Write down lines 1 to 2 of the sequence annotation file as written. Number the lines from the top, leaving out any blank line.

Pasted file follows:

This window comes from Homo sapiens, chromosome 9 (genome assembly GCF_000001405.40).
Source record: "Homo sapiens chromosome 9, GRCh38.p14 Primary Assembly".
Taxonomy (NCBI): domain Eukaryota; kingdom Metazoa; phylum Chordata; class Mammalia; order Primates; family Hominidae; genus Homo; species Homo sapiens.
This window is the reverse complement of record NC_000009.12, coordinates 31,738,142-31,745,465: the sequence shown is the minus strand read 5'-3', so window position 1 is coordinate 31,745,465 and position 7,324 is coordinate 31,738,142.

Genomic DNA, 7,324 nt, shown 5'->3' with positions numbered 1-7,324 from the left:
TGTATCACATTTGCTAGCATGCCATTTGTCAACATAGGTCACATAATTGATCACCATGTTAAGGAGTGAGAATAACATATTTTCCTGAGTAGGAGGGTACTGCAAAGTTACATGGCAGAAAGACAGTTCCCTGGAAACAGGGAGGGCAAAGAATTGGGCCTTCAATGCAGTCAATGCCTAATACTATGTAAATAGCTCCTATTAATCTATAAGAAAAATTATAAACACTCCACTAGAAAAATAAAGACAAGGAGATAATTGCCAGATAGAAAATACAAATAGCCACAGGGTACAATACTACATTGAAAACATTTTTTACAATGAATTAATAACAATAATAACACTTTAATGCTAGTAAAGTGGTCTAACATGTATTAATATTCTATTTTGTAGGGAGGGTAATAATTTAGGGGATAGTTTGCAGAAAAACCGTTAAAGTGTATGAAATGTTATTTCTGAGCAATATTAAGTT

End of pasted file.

This window comes from Homo sapiens, chromosome 9 (genome assembly GCF_000001405.40).
Source record: "Homo sapiens chromosome 9, GRCh38.p14 Primary Assembly".